European elections: Ballot fever reaches Brussels

The European Parliament in Brussels (generic image)

This week's mini-plenary at the European Parliament in Brussels was notable for two things.

It was the first such session held in Brussels for nearly two years because the parliament's hemicycle chamber had been closed for structural repairs. It also saw a large amount of business done as MEPs tried to get legislation through the system before the end of this parliamentary term.

It was no surprise that there were several eye-catching measures designed to appeal to citizens who may (or may not) be casting votes next month.

The agreement to phase out mobile phone roaming charges across the EU by the end of next year was one. The vote to limit the fees paid on credit card transactions was another.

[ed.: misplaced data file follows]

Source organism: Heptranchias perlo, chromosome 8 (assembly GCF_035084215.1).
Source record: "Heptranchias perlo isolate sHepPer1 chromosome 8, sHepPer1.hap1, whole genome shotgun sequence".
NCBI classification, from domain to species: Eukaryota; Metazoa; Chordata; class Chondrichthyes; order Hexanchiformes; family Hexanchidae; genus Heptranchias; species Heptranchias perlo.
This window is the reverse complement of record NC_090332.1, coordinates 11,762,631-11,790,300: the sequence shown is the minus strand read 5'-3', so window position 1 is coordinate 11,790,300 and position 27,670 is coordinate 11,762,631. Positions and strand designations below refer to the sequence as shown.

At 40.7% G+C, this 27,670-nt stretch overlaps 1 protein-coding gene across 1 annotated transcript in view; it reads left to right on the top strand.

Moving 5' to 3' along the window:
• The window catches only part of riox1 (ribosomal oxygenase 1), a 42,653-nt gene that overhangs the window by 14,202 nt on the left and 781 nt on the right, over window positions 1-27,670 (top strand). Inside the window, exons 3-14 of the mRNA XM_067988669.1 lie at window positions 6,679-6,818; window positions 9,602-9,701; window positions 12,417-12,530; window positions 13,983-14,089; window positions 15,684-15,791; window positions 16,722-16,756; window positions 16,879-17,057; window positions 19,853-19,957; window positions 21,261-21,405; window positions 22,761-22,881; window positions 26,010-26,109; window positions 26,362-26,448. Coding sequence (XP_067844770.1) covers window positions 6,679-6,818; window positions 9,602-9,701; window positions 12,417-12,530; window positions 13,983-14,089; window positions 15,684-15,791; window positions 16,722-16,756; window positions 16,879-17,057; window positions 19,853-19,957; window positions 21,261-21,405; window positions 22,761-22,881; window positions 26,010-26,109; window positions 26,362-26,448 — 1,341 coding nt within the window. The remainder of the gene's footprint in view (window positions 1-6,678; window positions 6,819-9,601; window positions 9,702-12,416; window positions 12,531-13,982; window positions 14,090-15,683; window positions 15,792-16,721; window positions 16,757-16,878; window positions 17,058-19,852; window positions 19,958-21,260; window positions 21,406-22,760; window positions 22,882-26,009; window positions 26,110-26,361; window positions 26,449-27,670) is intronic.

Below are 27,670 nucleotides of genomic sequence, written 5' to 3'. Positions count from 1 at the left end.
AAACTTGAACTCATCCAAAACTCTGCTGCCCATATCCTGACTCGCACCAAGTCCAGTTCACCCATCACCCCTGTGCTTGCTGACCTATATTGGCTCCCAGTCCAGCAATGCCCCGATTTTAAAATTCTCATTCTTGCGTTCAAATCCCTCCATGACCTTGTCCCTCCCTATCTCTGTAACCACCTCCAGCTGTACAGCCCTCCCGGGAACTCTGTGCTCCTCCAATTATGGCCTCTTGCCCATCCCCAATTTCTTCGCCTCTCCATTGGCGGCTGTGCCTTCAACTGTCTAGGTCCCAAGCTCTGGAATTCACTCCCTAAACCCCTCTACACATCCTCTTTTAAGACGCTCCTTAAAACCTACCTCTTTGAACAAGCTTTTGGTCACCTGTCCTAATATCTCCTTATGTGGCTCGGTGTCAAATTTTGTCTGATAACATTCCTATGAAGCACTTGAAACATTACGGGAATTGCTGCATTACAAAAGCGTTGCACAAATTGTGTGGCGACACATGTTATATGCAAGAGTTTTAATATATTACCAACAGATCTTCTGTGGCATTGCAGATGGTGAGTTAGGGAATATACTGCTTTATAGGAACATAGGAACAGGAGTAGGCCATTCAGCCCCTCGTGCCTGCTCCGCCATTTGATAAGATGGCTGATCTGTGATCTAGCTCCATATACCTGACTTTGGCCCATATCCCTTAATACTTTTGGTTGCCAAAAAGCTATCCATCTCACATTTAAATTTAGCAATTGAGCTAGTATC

Both measures still need to be agreed with member states and amendments are still possible but these are easy-to-understand issues, designed to create a level playing field in the single market and to make things cheaper for consumers.

Parliamentary officials admit that everyone now has one eye on the forthcoming elections. Pro-European MEPs will be pleased to have a couple of fresh examples of "what Europe can do for you" to take with them as they start to knock on doors and campaign for re-election.

But political tensions within the parliament are also coming to the fore. During today's voting a majority of MEPs called on the parliament's President, Martin Schulz, to step down from his job.

They argue that his current position is incompatible with his high-profile political campaign to become the next president of the European Commission.

Electioneering has well and truly begun.


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